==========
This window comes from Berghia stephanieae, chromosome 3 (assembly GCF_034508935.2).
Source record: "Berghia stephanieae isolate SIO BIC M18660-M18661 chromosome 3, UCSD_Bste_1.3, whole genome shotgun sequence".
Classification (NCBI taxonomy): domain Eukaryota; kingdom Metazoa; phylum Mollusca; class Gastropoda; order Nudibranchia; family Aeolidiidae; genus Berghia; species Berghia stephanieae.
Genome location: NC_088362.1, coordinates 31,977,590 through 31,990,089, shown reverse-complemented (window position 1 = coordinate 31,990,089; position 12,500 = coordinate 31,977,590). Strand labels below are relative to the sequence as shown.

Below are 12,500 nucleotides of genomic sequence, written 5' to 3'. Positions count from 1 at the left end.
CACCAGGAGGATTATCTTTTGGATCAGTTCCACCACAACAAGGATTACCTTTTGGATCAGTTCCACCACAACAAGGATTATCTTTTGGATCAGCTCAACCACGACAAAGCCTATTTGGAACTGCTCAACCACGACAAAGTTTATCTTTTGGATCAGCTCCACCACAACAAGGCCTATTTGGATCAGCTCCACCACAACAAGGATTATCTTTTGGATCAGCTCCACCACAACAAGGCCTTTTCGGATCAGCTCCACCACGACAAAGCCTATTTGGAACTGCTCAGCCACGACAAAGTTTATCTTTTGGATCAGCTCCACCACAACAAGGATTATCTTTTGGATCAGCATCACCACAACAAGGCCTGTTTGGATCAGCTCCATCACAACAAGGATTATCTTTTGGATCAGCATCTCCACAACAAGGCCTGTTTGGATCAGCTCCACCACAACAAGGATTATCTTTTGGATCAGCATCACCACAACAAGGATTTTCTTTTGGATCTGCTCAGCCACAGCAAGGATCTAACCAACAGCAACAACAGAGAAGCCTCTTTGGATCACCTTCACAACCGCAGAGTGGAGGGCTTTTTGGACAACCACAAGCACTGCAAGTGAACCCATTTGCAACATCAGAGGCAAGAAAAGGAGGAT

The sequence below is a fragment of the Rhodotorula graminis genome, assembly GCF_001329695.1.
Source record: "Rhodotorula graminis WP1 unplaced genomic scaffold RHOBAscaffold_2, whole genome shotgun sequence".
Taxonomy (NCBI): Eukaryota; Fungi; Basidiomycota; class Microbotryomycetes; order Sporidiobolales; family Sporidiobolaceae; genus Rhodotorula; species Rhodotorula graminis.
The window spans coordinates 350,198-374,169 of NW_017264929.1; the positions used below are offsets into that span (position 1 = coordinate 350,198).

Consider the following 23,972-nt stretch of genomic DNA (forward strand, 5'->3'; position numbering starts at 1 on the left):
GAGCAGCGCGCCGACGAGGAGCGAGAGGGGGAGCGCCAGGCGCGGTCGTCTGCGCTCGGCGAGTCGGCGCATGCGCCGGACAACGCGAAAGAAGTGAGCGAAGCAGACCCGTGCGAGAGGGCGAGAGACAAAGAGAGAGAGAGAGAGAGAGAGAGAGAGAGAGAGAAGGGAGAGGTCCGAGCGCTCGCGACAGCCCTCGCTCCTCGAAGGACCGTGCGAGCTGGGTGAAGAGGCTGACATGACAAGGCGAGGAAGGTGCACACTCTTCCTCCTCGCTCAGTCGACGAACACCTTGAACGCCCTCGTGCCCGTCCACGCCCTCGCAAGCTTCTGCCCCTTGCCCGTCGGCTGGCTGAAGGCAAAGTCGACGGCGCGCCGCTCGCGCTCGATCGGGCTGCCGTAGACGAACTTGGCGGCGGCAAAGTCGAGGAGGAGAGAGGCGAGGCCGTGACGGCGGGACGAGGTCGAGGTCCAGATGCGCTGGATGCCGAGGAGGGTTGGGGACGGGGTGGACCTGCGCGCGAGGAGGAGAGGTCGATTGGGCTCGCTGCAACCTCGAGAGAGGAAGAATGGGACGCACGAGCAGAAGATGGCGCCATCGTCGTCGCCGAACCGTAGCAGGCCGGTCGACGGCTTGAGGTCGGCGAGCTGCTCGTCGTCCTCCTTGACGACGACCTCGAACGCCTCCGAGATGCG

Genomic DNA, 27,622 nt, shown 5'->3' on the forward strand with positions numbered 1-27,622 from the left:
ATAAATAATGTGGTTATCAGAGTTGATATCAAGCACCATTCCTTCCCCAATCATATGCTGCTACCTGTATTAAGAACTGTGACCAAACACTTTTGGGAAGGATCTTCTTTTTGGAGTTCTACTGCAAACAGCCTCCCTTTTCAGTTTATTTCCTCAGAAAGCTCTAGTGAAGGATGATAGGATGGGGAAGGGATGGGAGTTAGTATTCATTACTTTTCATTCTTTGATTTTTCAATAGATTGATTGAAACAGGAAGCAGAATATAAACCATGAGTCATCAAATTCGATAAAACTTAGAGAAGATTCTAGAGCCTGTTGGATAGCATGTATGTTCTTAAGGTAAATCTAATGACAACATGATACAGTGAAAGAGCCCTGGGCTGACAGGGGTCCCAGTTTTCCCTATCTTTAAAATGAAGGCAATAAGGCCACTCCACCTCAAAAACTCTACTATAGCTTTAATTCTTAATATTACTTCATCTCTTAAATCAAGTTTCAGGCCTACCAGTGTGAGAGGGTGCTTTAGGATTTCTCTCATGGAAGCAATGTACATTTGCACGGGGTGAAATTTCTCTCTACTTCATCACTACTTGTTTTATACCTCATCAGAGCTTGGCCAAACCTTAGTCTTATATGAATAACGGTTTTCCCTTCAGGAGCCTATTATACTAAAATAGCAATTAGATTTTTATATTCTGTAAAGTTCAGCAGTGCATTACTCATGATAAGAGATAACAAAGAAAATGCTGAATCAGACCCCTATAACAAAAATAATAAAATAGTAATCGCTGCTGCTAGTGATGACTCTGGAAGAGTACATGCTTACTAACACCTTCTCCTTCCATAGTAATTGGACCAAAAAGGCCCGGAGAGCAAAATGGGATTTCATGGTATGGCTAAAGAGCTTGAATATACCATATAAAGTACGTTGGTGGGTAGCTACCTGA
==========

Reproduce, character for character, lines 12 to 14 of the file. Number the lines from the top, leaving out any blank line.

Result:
GAGCAGCGCGCCGACGAGGAGCGAGAGGGGGAGCGCCAGGCGCGGTCGTCTGCGCTCGGCGAGTCGGCGCATGCGCCGGACAACGCGAAAGAAGTGAGCGAAGCAGACCCGTGCGAGAGGGCGAGAGACAAAGAGAGAGAGAGAGAGAGAGAGAGAGAGAGAGAGAAGGGAGAGGTCCGAGCGCTCGCGACAGCCCTCGCTCCTCGAAGGACCGTGCGAGCTGGGTGAAGAGGCTGACATGACAAGGCGAGGAAGGTGCACACTCTTCCTCCTCGCTCAGTCGACGAACACCTTGAACGCCCTCGTGCCCGTCCACGCCCTCGCAAGCTTCTGCCCCTTGCCCGTCGGCTGGCTGAAGGCAAAGTCGACGGCGCGCCGCTCGCGCTCGATCGGGCTGCCGTAGACGAACTTGGCGGCGGCAAAGTCGAGGAGGAGAGAGGCGAGGCCGTGACGGCGGGACGAGGTCGAGGTCCAGATGCGCTGGATGCCGAGGAGGGTTGGGGACGGGGTGGACCTGCGCGCGAGGAGGAGAGGTCGATTGGGCTCGCTGCAACCTCGAGAGAGGAAGAATGGGACGCACGAGCAGAAGATGGCGCCATCGTCGTCGCCGAACCGTAGCAGGCCGGTCGACGGCTTGAGGTCGGCGAGCTGCTCGTCGTCCTCCTTGACGACGACCTCGAACGCCTCCGAGATGCG

Genomic DNA, 27,622 nt, shown 5'->3' on the forward strand with positions numbered 1-27,622 from the left:
ATAAATAATGTGGTTATCAGAGTTGATATCAAGCACCATTCCTTCCCCAATCATATGCTGCTACCTGTATTAAGAACTGTGACCAAACACTTTTGGGAAGGATCTTCTTTTTGGAGTTCTACTGCAAACAGCCTCCCTTTTCAGTTTATTTCCTCAGAAAGCTCTAGTGAAGGATGATAGGATGGGGAAGGGATGGGAGTTAGTATTCATTACTTTTCATTCTTTGATTTTTCAATAGATTGATTGAAACAGGAAGCAGAATATAAACCATGAGTCATCAAATTCGATAAAACTTAGAGAAGATTCTAGAGCCTGTTGGATAGCATGTATGTTCTTAAGGTAAATCTAATGACAACATGATACAGTGAAAGAGCCCTGGGCTGACAGGGGTCCCAGTTTTCCCTATCTTTAAAATGAAGGCAATAAGGCCACTCCACCTCAAAAACTCTACTATAGCTTTAATTCTTAATATTACTTCATCTCTTAAATCAAGTTTCAGGCCTACCAGTGTGAGAGGGTGCTTTAGGATTTCTCTCATGGAAGCAATGTACATTTGCACGGGGTGAAATTTCTCTCTACTTCATCACTACTTGTTTTATACCTCATCAGAGCTTGGCCAAACCTTAGTCTTATATGAATAACGGTTTTCCCTTCAGGAGCCTATTATACTAAAATAGCAATTAGATTTTTATATTCTGTAAAGTTCAGCAGTGCATTACTCATGATAAGAGATAACAAAGAAAATGCTGAATCAGACCCCTATAACAAAAATAATAAAATAGTAATCGCTGCTGCTAGTGATGACTCTGGAAGAGTACATGCTTACTAACACCTTCTCCTTCCATAGTAATTGGACCAAAAAGGCCCGGAGAGCAAAATGGGATTTCATGGTATGGCTAAAGAGCTTGAATATACCATATAAAGTACGTTGGTGGGTAGCTACCTGA